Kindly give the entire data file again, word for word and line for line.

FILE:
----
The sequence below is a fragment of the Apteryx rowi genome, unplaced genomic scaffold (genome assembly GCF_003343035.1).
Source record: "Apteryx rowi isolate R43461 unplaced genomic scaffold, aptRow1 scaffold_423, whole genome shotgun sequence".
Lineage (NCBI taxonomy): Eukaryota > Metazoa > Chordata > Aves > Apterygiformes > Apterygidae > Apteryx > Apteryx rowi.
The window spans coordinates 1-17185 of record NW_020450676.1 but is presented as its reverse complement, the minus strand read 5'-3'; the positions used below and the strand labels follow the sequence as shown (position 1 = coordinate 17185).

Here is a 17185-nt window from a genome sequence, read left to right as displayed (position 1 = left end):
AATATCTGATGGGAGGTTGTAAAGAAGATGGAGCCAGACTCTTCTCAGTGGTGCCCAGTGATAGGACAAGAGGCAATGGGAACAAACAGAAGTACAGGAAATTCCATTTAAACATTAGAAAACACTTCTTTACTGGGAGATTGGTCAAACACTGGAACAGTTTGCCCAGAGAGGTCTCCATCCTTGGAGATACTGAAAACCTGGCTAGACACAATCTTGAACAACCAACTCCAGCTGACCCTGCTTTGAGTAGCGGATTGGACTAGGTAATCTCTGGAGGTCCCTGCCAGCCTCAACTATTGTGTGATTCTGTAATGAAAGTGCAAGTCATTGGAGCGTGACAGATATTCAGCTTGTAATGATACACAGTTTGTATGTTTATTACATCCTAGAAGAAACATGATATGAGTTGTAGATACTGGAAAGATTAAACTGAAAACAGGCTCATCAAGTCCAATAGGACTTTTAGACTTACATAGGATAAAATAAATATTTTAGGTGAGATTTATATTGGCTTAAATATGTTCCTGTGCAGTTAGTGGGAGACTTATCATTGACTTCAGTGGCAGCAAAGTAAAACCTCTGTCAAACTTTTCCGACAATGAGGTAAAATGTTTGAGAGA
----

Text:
The sequence below is a fragment of the Apteryx rowi genome, unplaced genomic scaffold (genome assembly GCF_003343035.1).
Source record: "Apteryx rowi isolate R43461 unplaced genomic scaffold, aptRow1 scaffold_423, whole genome shotgun sequence".
Lineage (NCBI taxonomy): Eukaryota > Metazoa > Chordata > Aves > Apterygiformes > Apterygidae > Apteryx > Apteryx rowi.
The window spans coordinates 1-17185 of record NW_020450676.1 but is presented as its reverse complement, the minus strand read 5'-3'; the positions used below and the strand labels follow the sequence as shown (position 1 = coordinate 17185).

Here is a 17185-nt window from a genome sequence, read left to right as displayed (position 1 = left end):
AATATCTGATGGGAGGTTGTAAAGAAGATGGAGCCAGACTCTTCTCAGTGGTGCCCAGTGATAGGACAAGAGGCAATGGGAACAAACAGAAGTACAGGAAATTCCATTTAAACATTAGAAAACACTTCTTTACTGGGAGATTGGTCAAACACTGGAACAGTTTGCCCAGAGAGGTCTCCATCCTTGGAGATACTGAAAACCTGGCTAGACACAATCTTGAACAACCAACTCCAGCTGACCCTGCTTTGAGTAGCGGATTGGACTAGGTAATCTCTGGAGGTCCCTGCCAGCCTCAACTATTGTGTGATTCTGTAATGAAAGTGCAAGTCATTGGAGCGTGACAGATATTCAGCTTGTAATGATACACAGTTTGTATGTTTATTACATCCTAGAAGAAACATGATATGAGTTGTAGATACTGGAAAGATTAAACTGAAAACAGGCTCATCAAGTCCAATAGGACTTTTAGACTTACATAGGATAAAATAAATATTTTAGGTGAGATTTATATTGGCTTAAATATGTTCCTGTGCAGTTAGTGGGAGACTTATCATTGACTTCAGTGGCAGCAAAGTAAAACCTCTGTCAAACTTTTCCGACAATGAGGTAAAATGTTTGAGAGA